• Index rulebook,
  • Undisclosed unlock-able components.


You and your fellow adventurers have been called upon to stop the brewing war between the Ocelots and the Macaws. So how do you achieve this? You are on the battlefield stood between the two hostile armies and feeling decidedly vulnerable. You will each in turn use cards from your hands to allow you to move, fortify, heal, damage or a myriad of other things. While you will not come under direct fire yourself. You must work together to ensure that no one side becomes dominant. If that happens then the stronger side will win and war will ravage the land (you lose). An army that loses its leader will lose the will to fight and surrender (you lose). An army whose motivation to fight drops to low (you lose). You see the pattern? The only way to succeed is not to stop the fighting but control the losses on either side, ensuring both sides lose the will to fight on at the same time (at least in the beginning). Over the course of the campaign you will encounter many scenarios. You do not need to win every one (it would help though). Instead you need to focus on the bigger picture of stopping all out war.


The story weaved through the game (as experienced so far). Is one that has depth and engagement. You will start to care about your characters and how they achieve their goals. Your allies in this adventure will work with you assisting you along the way. The rules were well explained if a little complex initially due to the new terminology encountered. The Index book is a good addition allowing you to look up a particular term for a clear explanation.


Overall I really enjoyed Dawn of the Peacemakers. I do think it has the feel of a gateway to legacy/co-op style games due to the friendly artwork which hides some of the depth to come. The first intro campaign explains the base rules well. A problem I did encounter was with the enemy order decks. Which while a great idea, due to a bad draw of them lead to my first play of the intro campaign taking much longer than was needed. This was because we had managed to get to a point where we just needed one soldier to die and we would win the scenario. It took 8 more rounds for this to occur with nothing much happening in the meantime. NOTE this was not repeated on the second play as it flowed much better and the unlocks allow for much more flow reducing the possibility of this happening. But it does need mentioning. I could see this working well in a family setting as well as a regular game group. It is a game that demands the investment of time to play the campaign so is less suited for the ad-hoc game night. I am looking forward to seeing the finished product on sale.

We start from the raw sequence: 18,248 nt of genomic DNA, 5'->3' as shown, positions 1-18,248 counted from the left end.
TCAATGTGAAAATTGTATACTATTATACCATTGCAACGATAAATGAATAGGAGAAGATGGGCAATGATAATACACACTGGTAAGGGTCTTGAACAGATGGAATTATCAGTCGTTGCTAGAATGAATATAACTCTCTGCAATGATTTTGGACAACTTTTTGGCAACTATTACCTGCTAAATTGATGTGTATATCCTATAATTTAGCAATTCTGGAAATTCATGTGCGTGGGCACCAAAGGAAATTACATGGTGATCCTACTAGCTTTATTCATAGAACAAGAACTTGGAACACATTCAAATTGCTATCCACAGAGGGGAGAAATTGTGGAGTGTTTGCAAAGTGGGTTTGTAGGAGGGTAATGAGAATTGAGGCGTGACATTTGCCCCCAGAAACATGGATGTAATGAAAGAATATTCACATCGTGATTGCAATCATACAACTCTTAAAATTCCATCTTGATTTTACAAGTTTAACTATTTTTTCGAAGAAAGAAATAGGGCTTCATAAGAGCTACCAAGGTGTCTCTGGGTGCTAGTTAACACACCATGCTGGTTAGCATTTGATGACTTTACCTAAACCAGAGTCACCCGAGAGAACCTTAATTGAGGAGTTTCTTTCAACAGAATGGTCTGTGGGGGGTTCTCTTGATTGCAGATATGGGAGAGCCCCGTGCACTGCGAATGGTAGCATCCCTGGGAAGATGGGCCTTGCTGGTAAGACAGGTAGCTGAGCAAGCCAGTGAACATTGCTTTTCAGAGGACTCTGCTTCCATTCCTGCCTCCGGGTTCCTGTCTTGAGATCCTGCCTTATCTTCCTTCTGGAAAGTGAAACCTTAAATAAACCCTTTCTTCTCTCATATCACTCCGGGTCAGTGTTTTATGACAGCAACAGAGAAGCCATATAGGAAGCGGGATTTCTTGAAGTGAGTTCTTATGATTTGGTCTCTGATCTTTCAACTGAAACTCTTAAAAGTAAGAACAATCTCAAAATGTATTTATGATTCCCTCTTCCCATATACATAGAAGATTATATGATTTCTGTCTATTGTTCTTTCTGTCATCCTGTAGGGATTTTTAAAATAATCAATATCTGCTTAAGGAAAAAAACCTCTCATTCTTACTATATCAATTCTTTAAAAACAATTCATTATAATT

This pre-production copy of Dawn of the Peacemakers was sent to Board Game Exposure for preview. No money changed hands and no obligation for review content was inferred with the supply of the game.




Stonemaier Games

A review by


  • 1-5 Players (7 with expansion)
  • 90-115 minutes.
  • 14+


Scythe is set in the alternate history 1920’s region known as Europa. The great war leaves scars on the memories of all who survived. The War was fuelled by the mysterious city-state known as “The Factory”. It supplied huge heavily armoured mechs to all of the surrounding faction states. Now it has closed its doors leaving the land uncontrolled and resource rich. You have been given the task of asserting your factions dominance in the region. A word to the wise however. The native farmers while peaceful will not support you if you try to be tyrannical. Show them a better way and they will follow you happily to victory.


To start with you will discover a beautiful box. Seriously stop and take a little while to admires the scene your faced with. Quite simply sumptuous artwork from Jakub Rozalski . Lifting the lid of this heavy box (yes it is heavy) you will discover.

  • 1 Game board.
  • 20 Custom “wood” tokens.
  • 20 Custom “oil” tokens.
  • 20 Custom “metal” tokens.
  • 20 Custom “food” tokens.
  • 42 Combat cards.
  • 28 Encounter cards.
  • 23 Objective cards.
  • 12 Factory cards.
  • 5 “Riverwalk” reference cards (1 per player).
  • 5 “Quick-start” cards (1 per player).
  • 23 “Solo-play” automa cards.
  • 2 Rulebooks (1 normal and 1 solo play version).
  • 1 Quick reference guide.
  • 1 Achievement sheet.
  • 2 Power dials.
  • 80 Cardboard coins.
  • 8 Resource multiplier tokens.
  • 11 Encounter tokens.
  • 6 Structure Bonus tiles
  • Plastic bags and plastic containers.
  • Insert for the miniatures.

Phew quite a haul. But wait we are not finished yet we now come to the components for the players themselves.

  • 20 Mech miniatures (4 per player).
  • 5 Character miniatures (1 per player).
  • 5 Wood action tokens (1 per player).
  • 30 Wood stars (6 per player).
  • 40 Custom wood Meeples (8 per player).
  • 5 wood popularity hearts (1 per player).
  • 5 Wood power tokens (1 per player).